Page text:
Although the field of HR has evolved in recent years to become a more strategic entity in organizations, HR still encounters significant barriers that limit its ability to more effectively contribute business results that are related to the bottom line. In this section, HR professionals were asked to rate to what extent various factors may limit their HR department's ability to more effectively contribute to the organization's bottom line. As illustrated in Figure 7, 86% of the respondents felt that their department's focus on administrative duties rather than on strategy limited their ability to contribute either to a large or to some extent. Additionally, 78% of HR professionals reported that their department was not able to directly Table 11

An Established Method to Measure the Effectiveness of HR Strategy Through Metrics and Analytics (by HR Departments With and Without a Strategic Plan in Place)

HR Department With a Strategic Plan 66% HR Department Without a Strategic Plan 29% Comparison by HR Departments With and Without a Strategic Plan in Place With > without

Overall (n = 406) 49%

Note: Sample size is based on the actual number of respondents who answered this question using the response options provided. Source: SHRM 2006 Strategic HR Management Survey Report

SHRM 2006 Strategic HR Management Survey Report

17

Table 12

How Often Metrics or Analytics Are Used With Specific Organizational Functions

Frequently Sometimes 31% 41% 34% 34% 31% 39% 38% 40% 44% 42% 43% 45% 51% 37% 38% 39% 53% 44% 41% 40% 38% Rarely 10% 8% 15% 15% 20% 18% 23% 25% 23% 26% 27% 26% 21% 35% 36% 35% 27% 33% 37% 39% 45%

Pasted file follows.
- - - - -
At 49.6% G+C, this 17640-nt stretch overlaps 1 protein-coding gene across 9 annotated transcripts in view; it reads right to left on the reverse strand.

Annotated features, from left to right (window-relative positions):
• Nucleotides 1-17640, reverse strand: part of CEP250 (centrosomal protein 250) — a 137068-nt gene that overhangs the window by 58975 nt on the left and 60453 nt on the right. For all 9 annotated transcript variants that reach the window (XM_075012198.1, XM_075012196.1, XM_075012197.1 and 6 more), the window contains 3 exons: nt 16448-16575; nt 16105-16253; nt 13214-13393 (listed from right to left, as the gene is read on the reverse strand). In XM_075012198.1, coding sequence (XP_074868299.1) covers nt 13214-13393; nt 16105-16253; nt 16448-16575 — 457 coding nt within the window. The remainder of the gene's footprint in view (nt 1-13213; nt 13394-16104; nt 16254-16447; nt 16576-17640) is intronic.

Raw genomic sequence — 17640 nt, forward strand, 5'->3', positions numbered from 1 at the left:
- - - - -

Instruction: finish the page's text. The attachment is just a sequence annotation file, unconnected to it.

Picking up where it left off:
Recruitment and selection processes (n = 197) Performance management (n = 196) Compensation management/reward programs (n = 199) Benefits management (n = 192) Employee relations (n = 194) Health, safety and security programs (n = 193) Budgeting (n = 189) Retention programs (n = 191) Employee communication programs (n = 185) Diversity practices (n = 188) Employee engagement initiatives (n = 180) Analysis of trends and forecasting (n = 180) Leadership development (n = 187) Human capital measurements (n = 175) Retirement planning (n = 169) Talent management initiatives (n = 176) Skills development initiatives (n = 192) Work/life programs (n = 171) Succession planning (n = 174) Employment brand strategy/employment branding (n = 161) Corporate social responsibility programs (n = 156)

59% 52% 51% 51% 49% 43% 40% 35% 34% 32% 31% 29% 28% 28% 27% 26% 21% 23% 22% 21% 17%